Some progress made but Scotland has more to do to meet its ambition of becoming a Fair Work Nation by 2025

Scotland has made some progress on its fair work ambition, but significant effort is required to meet its aim of becoming a leading Fair Work Nation by 2025. According to the latest research by Alma Economics conducted on behalf of Scotland’s Fair Work Convention, Scotland must improve on thirteen out of fourteen indicators to become a leading Fair Work Nation by 2025.

Measuring Scotland's Performance as a Leading Fair Work Nation report
Measuring Scotland’s Performance as a Leading Fair Work Nation report

The Fair Work Convention today published its latest report, ‘Measuring Scotland’s Performance as a Leading Fair Work Nation’. The research compares Scotland’s relative performance to Denmark, Belgium, Austria, Finland, Iceland, Ireland, the Netherlands and England within a new International Fair Work Framework.

This new International Fair Work Nation Framework highlights areas of relatively positive performance in the Scottish economy, with Scotland leading on one indicator, permanent employment and performing comparatively well on two others: youth unemployment and work related ill-health and disease. It also notes that Scotland is currently mid-table on seven indicators including the gender economic inactivity gap and the gender pay gap.

However, there are four indicators where Scotland currently performs poorly and where there are large gaps to the leading Fair Work Nation. These are skills utilisation, collective bargaining, involuntary non-permanent work and the disability employment gap.

The Fair Work Convention is clear that Scotland’s performance must be leading across all indicators for Scotland to be considered a leading Fair Work Nation.  The Convention is therefore asking Government to set clear targets to become a leading Fair Work Nation on every indicator, and to learn from international good practice.

In addition to the new International Fair Work Nation Framework the research also updated indicators in the Scotland level Fair Work Measurement Framework, developed by the Convention in 2020. Again, performance was mixed.

Positively, the report revealed that Scotland is performing well in a number of areas. There was a significant decrease in the proportion of employees earning less than the Real Living Wage, the gender pay gap almost halved since 2016, involuntary self-employment fell to 2 per cent in 2022 and the ethnicity employment gap fell to 11.7 per cent in 2021, while the ethnicity pay gap declined.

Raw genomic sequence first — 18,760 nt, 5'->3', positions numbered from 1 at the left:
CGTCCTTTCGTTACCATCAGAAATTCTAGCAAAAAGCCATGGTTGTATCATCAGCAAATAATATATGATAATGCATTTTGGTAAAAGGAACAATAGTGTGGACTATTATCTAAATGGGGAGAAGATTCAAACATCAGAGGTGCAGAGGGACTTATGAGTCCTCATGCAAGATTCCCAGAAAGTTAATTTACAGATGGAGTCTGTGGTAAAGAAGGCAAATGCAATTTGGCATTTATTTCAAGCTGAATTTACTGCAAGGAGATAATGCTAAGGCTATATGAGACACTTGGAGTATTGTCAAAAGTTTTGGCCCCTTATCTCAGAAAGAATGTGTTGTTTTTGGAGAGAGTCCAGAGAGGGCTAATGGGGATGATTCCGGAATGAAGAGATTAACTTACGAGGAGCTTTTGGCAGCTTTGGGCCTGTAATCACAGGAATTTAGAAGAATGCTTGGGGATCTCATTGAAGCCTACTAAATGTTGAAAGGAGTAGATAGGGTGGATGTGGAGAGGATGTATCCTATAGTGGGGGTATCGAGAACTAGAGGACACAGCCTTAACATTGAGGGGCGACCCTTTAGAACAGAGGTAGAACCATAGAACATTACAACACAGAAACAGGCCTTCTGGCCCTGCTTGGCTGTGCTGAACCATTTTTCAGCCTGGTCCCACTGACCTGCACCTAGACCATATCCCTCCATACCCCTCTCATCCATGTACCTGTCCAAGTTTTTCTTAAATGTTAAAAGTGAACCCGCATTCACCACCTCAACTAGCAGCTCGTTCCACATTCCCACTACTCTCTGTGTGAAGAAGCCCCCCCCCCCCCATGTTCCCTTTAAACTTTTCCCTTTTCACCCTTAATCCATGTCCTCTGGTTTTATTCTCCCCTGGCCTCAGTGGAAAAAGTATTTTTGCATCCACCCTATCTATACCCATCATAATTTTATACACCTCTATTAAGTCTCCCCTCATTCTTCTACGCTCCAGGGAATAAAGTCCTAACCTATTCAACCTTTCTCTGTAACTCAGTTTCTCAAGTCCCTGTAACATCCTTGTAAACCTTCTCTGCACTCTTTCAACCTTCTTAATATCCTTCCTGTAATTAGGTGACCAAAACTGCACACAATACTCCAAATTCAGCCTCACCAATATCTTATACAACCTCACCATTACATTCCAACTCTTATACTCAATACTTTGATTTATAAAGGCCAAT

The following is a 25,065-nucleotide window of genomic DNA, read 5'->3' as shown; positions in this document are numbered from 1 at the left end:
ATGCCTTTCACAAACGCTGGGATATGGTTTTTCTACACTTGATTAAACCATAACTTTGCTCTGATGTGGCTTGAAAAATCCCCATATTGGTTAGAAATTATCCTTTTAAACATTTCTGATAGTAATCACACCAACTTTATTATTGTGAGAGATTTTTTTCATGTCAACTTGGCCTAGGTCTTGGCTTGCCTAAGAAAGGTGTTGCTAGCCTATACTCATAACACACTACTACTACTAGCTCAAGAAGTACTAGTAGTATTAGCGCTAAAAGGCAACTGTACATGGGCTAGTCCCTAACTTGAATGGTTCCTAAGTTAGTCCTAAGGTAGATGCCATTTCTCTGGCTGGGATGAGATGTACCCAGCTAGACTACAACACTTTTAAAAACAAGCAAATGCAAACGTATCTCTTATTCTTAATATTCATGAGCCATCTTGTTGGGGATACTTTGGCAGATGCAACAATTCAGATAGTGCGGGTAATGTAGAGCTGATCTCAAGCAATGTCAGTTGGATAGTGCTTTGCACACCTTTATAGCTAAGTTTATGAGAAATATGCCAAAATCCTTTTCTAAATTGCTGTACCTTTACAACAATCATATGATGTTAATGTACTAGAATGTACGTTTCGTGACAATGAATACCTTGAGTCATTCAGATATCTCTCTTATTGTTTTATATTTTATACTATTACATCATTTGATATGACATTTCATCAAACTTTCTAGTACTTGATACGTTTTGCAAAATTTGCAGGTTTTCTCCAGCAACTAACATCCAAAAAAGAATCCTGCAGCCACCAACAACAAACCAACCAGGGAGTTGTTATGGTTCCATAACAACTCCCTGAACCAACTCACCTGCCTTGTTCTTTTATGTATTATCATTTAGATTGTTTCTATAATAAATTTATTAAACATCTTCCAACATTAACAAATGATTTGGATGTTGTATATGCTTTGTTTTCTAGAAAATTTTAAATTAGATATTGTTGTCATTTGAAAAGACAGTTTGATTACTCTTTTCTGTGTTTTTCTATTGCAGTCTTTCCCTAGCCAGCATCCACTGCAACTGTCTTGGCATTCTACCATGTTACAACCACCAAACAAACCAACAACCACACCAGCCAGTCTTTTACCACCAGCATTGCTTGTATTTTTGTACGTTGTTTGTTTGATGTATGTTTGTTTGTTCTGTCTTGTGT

However, there are also areas where measures have worsened in Scotland including an increase in the disability pay gap; a doubling of the prevalence of self-reported stress, depression or anxiety caused or made worse by work; and the percentage of employers who provided training to their employees has fallen, while the use of Zero Hours Contracts has increased. Access to flexible working has improved slightly since 2016 but three quarters of Scottish workers still have no access to flexible work.

Commenting on the Report, Mary Alexander and Professor Patricia Findlay, Co-Chairs of the Fair Work Convention, said:

“The Report shows that there is much to be done if Scotland is to meet its vision to be a Fair Work Nation by 2025.  While progress has been made in some areas, the extent of persistent inequality at the workplace level is deeply concerning. Becoming a Fair Work Nation is both challenging and aspirational and it will take sustained effort to change the experience of work for the better.

The Scottish Government has placed significant focus on this issue, but the scale and the reach of fair work actions have, to date, been limited. Greater attention now needs to be placed on mainstreaming a fair work approach across the public sector, on building capacity amongst employers, and on delivering on Fair Work commitments to create meaningful change.

The Fair Work Convention is grateful to Alma Economics for their findings. The work undertaken has created a foundation on which to build effective policy interventions.”

Lawrence Newland, Director at Alma Economics, added:

“The International Framework provides policymakers with realistic goals for advancing as a Fair Work Nation and provides researchers with a toolkit for tracking this progress. Comparison countries provide a roadmap for what is achievable over the short-term and medium-term. Going further, in the long-term even greater ambition is needed to set goals such as reaching employment and pay gaps of zero.”

The Fair Work Convention has made urgent recommendations to the Scottish Government to:

  • invest in Active Labour Market Policies at a level comparable to the leading Fair Work Nations, while also drawing lessons from other countries, particularly Denmark where the disability employment gap is 7.9 percentage points compared to 31.2 percentage points in Scotland, and Finland, Belgium and Ireland which do significantly better than Scotland on skills utilisation;
  • undertake an evaluation of the effectiveness of Fair Work First;
  • strengthen fair work conditionality and the effectiveness of fair work interventions on reducing insecurity, reducing the prevalence of Zero Hours Contracts, tackling the gender pay gap, supporting diversity and inclusion, increasing the use of flexible working arrangements and addressing in-work poverty;
  • undertake an evaluation of how current childcare policy supports women’s participation in the labour market; and
  • effectively implement accepted Fair Work Convention recommendations and Fair Work Action Plan commitments on collective bargaining including in social care, construction and early learning and childcare.

Read the full ‘Measuring Scotland’s Performance as a Fair Work Nation’ report and the Fair Work Convention’s official response to the research: